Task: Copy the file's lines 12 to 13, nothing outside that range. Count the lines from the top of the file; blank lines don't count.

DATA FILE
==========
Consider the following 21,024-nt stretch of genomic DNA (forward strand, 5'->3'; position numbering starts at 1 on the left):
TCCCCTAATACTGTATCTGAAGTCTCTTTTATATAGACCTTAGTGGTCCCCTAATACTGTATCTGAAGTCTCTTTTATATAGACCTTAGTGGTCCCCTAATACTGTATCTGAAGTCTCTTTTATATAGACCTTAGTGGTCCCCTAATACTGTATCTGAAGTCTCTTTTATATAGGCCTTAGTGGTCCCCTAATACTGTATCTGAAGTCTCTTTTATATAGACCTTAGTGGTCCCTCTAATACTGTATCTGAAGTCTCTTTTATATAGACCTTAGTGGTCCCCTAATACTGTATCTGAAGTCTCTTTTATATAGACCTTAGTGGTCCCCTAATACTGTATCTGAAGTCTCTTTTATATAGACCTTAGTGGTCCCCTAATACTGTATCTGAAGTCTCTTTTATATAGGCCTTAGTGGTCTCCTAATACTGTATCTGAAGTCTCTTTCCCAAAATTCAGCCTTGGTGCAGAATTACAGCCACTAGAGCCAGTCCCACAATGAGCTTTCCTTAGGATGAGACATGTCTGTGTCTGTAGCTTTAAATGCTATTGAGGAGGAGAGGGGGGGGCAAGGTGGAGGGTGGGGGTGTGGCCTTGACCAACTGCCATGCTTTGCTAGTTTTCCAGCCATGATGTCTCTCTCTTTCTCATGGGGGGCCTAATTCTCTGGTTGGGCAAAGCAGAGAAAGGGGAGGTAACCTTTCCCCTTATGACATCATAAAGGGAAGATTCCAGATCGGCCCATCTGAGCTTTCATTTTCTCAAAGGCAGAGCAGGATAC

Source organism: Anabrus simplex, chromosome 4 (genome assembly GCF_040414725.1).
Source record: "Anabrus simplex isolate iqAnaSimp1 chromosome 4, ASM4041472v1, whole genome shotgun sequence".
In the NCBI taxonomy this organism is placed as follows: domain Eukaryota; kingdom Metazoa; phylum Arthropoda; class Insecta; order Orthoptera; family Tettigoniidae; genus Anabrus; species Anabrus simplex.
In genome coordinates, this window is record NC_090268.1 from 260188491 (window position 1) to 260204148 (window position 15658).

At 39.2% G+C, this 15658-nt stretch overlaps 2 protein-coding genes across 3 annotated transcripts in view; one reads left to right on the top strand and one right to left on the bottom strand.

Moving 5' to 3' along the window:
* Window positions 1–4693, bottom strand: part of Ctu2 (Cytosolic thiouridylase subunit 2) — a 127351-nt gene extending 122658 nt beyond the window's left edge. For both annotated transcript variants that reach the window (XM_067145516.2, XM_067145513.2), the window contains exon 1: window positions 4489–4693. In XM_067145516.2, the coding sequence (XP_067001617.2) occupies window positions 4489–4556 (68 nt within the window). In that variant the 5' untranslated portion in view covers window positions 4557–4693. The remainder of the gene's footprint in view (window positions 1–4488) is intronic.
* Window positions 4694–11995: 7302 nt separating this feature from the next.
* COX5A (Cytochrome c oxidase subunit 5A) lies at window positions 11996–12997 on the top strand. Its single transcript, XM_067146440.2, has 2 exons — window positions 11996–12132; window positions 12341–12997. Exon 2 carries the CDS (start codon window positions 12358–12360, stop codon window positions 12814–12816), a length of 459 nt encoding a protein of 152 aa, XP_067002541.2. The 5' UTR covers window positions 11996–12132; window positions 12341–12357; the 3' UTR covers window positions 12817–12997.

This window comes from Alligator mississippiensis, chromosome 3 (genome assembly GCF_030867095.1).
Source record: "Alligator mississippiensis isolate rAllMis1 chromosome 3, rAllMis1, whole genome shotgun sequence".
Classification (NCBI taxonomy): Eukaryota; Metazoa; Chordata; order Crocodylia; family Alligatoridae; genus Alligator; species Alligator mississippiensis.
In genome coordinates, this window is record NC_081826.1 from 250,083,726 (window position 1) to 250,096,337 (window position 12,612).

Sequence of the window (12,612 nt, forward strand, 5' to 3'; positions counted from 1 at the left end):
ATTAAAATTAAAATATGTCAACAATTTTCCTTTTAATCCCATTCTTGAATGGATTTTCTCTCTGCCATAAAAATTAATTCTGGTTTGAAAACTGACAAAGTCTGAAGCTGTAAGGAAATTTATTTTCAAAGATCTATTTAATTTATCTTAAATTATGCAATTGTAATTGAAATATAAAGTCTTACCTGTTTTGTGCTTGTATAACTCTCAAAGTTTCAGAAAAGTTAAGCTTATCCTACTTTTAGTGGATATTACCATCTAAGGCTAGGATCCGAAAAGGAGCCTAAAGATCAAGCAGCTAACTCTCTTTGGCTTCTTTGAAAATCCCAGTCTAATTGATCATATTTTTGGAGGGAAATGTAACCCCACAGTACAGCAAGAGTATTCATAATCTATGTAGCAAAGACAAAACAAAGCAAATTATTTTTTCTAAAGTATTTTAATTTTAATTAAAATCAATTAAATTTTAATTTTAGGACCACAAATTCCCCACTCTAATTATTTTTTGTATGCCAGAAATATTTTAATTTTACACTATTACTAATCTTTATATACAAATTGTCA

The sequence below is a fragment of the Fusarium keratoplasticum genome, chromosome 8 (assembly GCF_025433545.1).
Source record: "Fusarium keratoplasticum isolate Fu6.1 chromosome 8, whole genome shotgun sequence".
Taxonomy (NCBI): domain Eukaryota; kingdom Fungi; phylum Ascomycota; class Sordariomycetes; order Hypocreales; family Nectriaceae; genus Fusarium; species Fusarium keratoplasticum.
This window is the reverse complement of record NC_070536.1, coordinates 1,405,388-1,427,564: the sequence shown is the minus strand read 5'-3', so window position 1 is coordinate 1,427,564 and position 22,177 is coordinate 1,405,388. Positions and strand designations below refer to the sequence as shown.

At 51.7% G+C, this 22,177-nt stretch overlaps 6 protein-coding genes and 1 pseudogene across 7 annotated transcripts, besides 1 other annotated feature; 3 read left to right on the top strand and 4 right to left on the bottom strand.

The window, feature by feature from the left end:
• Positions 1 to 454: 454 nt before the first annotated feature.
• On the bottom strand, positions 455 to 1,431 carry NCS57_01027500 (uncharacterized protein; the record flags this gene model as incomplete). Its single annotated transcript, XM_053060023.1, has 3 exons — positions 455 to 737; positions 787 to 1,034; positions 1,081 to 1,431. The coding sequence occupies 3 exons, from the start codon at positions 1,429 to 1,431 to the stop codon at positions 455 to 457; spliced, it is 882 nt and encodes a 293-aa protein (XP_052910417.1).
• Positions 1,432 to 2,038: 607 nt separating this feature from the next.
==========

This window comes from Alligator mississippiensis, chromosome 3 (genome assembly GCF_030867095.1).
Source record: "Alligator mississippiensis isolate rAllMis1 chromosome 3, rAllMis1, whole genome shotgun sequence".